Good Bugs or Bad Bugs: What Gardeners Need to Know

Hands up if you’re the type of gardener that automatically squishes or swats insects away when you see them in your outdoor space. We thought so! But did you know that of the one million identified insect species, entomologists estimate that just one per cent are classified as known agricultural or human pests? The rest are harmless or even beneficial – some predator bugs take care of the pests that DO want to ruin your flowerbeds! We asked Savvy Gardening’s Jessica Walliser, a horticulturist, radio host and author of Attracting Beneficial Bugs to Your Garden and Good Bug Bad Bug to help us figure it all out.

Why do we think insects are harmful and how should gardeners embrace the role that insects have in our outdoor space?

It’s unfortunate that such a small percentage of “bad” insects affects our perception of the entire insect world. So much time, energy, and money is spent battling these “bad” insects when if we would just switch our focus to promoting and encouraging the “good” insects, the garden would have a much better balance. A natural cycle of predator and prey exists in every ecosystem –including our gardens – and when we step in with a spray bottle we’re disturbing that natural cycle and inserting ourselves where we don’t really belong.

It’s important to let the “good” predatory bugs have the chance to bring pest numbers under control before we gardeners take any action ourselves. Give the good bugs time to do their thing, learn what they look like and how they work, and encourage them to make a home in your landscape. In my own garden, I haven’t sprayed any pesticides – organic or otherwise – in over 15 years. I have an excellent population of predatory insects that keep my pest numbers in check, and I know it’s very rare for a pest to outright kill a plant so I’m tolerant of a bit of plant damage. After all, it’s not in the pest’s best interest to kill the host plant for themselves and future generations.

What are some other common myths about insects?

When I speak to groups and show even long-time gardeners photos and videos of predatory insects in action, they are often incredibly surprised at what these insects look like and how they work in the garden. People who have gardened their entire lives often don’t know what a larval ladybug or lacewing looks like or how tiny some species of parasitic wasps really are. Most gardeners say they never see any good bugs in their garden and so they don’t think they’re there, but more often than not, these gardeners just don’t know what to look for. People are also often surprised to hear that many of the common bugs they see in their gardens are actually predators. Paper wasps, fireflies, dragonflies, tachinid flies, and spiders are spied in gardens all the time, but most folks don’t know that these common insects are incredible at helping us control everything from slugs and aphids to squash bugs and cabbageworms.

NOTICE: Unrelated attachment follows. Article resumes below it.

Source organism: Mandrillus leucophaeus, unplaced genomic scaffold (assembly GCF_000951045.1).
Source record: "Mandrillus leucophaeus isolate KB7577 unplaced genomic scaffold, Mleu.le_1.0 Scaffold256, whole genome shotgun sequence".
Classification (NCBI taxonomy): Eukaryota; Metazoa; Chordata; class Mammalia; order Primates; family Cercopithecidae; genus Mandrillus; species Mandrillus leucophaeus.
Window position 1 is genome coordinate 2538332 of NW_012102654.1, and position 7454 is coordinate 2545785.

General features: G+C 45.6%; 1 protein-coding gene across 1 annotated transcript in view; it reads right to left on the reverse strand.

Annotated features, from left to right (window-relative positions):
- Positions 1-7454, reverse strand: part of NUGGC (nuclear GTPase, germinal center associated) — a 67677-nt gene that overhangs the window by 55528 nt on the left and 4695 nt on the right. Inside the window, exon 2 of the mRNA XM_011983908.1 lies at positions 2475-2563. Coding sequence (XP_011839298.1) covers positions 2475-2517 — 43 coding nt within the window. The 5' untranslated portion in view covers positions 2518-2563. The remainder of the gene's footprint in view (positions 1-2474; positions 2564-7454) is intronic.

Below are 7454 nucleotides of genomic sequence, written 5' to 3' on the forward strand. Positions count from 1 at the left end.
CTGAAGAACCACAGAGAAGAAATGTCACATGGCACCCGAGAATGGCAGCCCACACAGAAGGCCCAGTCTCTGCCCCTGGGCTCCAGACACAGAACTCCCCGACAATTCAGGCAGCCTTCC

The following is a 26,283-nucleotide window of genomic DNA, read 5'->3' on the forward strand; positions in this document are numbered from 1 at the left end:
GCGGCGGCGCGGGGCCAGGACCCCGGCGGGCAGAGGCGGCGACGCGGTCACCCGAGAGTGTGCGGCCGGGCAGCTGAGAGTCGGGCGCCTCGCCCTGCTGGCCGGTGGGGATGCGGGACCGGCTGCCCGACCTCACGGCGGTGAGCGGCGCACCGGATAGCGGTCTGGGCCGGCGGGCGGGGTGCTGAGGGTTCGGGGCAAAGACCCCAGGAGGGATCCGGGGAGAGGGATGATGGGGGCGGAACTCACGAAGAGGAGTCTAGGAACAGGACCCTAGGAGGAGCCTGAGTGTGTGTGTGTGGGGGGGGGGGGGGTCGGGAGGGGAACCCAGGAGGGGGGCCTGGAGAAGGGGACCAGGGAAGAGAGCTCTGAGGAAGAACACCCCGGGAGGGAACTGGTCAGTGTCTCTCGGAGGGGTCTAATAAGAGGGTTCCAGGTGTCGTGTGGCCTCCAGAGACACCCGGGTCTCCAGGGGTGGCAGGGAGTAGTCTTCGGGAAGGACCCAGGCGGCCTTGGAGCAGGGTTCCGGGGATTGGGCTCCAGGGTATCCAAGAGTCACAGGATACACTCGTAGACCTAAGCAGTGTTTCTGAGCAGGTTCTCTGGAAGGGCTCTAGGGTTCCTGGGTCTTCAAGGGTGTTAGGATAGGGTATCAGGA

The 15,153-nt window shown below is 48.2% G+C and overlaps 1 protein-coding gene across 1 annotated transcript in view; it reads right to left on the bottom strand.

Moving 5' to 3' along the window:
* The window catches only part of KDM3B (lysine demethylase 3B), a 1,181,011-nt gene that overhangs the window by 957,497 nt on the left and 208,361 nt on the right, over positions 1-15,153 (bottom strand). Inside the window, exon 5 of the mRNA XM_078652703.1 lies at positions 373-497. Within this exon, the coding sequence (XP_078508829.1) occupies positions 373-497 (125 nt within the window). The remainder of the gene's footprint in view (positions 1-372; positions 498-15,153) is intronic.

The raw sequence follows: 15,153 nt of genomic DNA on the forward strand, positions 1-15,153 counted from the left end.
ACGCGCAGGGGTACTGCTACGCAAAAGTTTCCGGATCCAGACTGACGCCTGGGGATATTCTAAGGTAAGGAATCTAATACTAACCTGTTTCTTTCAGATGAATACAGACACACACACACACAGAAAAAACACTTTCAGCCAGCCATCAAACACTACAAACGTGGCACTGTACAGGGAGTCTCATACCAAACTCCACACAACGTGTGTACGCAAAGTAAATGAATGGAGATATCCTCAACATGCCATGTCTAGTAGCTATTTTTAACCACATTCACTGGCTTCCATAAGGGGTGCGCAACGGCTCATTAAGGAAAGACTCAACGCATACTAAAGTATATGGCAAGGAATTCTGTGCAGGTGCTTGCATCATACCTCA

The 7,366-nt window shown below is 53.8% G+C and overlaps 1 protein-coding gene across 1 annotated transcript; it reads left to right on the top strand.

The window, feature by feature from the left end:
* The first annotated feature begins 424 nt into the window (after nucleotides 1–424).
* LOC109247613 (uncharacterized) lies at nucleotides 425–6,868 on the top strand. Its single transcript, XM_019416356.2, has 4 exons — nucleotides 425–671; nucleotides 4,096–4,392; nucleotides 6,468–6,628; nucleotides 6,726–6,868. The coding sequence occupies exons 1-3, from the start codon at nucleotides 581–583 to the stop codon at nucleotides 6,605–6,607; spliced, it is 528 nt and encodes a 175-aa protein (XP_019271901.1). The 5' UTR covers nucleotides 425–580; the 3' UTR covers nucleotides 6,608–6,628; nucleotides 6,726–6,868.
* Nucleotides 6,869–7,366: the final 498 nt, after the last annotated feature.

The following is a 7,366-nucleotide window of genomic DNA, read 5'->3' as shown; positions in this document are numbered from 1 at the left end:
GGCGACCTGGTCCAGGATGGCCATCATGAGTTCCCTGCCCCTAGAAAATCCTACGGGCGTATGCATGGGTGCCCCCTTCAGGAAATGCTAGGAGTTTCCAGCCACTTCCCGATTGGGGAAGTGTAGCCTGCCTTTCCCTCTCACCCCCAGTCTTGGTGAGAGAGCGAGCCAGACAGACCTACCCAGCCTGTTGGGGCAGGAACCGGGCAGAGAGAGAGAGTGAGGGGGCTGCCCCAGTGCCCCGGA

What are the best ways to identify and deal with bugs?

Always identify an insect prior to taking any action against it, since most aren’t harming your plants in any way. Keep an eye on the insect for a few minutes and watch what it’s doing very carefully. If it’s just sitting on a leaf or a flower and not taking a bite out of it or sucking out plant juices, there’s a good chance it’s either benign or beneficial. If you do see it munching on a leaf, take a photo of the insect and use a good insect ID book or website to find an exact match. If you don’t have a good ID book, sometimes simply typing in something like “yellow beetle with black stripes on pumpkin plant” will bring you to a proper ID after comparing the photos you find online. Then, do some research to find out what the insect is all about and whether or not it’s something worth worrying about.

Which beneficial insects have you seen in your garden?


All photos courtesy of Jessica Walliser.

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